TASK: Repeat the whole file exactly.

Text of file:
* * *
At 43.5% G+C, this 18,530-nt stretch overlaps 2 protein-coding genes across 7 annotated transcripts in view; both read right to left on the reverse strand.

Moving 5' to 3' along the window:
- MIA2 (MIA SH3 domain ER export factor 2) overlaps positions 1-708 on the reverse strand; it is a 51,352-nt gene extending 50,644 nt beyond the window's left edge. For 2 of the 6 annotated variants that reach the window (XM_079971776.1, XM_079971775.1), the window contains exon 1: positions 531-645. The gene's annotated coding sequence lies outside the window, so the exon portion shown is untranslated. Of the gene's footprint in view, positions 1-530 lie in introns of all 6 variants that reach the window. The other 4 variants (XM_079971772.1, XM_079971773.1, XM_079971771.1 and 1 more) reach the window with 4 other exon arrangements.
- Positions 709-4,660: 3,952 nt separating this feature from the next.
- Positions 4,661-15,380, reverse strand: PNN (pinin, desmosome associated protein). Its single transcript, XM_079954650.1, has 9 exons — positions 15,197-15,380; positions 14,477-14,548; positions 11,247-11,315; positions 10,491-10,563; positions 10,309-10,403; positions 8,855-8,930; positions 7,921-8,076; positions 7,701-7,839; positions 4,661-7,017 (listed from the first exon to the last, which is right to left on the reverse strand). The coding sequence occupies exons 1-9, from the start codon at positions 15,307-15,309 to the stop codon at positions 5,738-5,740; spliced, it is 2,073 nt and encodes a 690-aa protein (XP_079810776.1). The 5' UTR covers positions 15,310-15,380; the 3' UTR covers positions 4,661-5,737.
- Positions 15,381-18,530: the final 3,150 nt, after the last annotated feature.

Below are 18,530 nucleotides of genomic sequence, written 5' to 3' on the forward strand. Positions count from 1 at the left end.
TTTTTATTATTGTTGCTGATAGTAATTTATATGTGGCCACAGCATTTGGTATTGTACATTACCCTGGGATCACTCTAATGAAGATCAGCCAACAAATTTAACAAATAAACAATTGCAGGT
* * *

At 43.5% G+C, this 18,530-nt stretch overlaps 2 protein-coding genes across 7 annotated transcripts in view; both read right to left on the reverse strand.

Moving 5' to 3' along the window:
- MIA2 (MIA SH3 domain ER export factor 2) overlaps positions 1-708 on the reverse strand; it is a 51,352-nt gene extending 50,644 nt beyond the window's left edge. For 2 of the 6 annotated variants that reach the window (XM_079971776.1, XM_079971775.1), the window contains exon 1: positions 531-645. The gene's annotated coding sequence lies outside the window, so the exon portion shown is untranslated. Of the gene's footprint in view, positions 1-530 lie in introns of all 6 variants that reach the window. The other 4 variants (XM_079971772.1, XM_079971773.1, XM_079971771.1 and 1 more) reach the window with 4 other exon arrangements.
- Positions 709-4,660: 3,952 nt separating this feature from the next.
- Positions 4,661-15,380, reverse strand: PNN (pinin, desmosome associated protein). Its single transcript, XM_079954650.1, has 9 exons — positions 15,197-15,380; positions 14,477-14,548; positions 11,247-11,315; positions 10,491-10,563; positions 10,309-10,403; positions 8,855-8,930; positions 7,921-8,076; positions 7,701-7,839; positions 4,661-7,017 (listed from the first exon to the last, which is right to left on the reverse strand). The coding sequence occupies exons 1-9, from the start codon at positions 15,307-15,309 to the stop codon at positions 5,738-5,740; spliced, it is 2,073 nt and encodes a 690-aa protein (XP_079810776.1). The 5' UTR covers positions 15,310-15,380; the 3' UTR covers positions 4,661-5,737.
- Positions 15,381-18,530: the final 3,150 nt, after the last annotated feature.

Below are 18,530 nucleotides of genomic sequence, written 5' to 3' on the forward strand. Positions count from 1 at the left end.
TTTTTATTATTGTTGCTGATAGTAATTTATATGTGGCCACAGCATTTGGTATTGTACATTACCCTGGGATCACTCTAATGAAGATCAGCCAACAAATTTAACAAATAAACAATTGCAGGT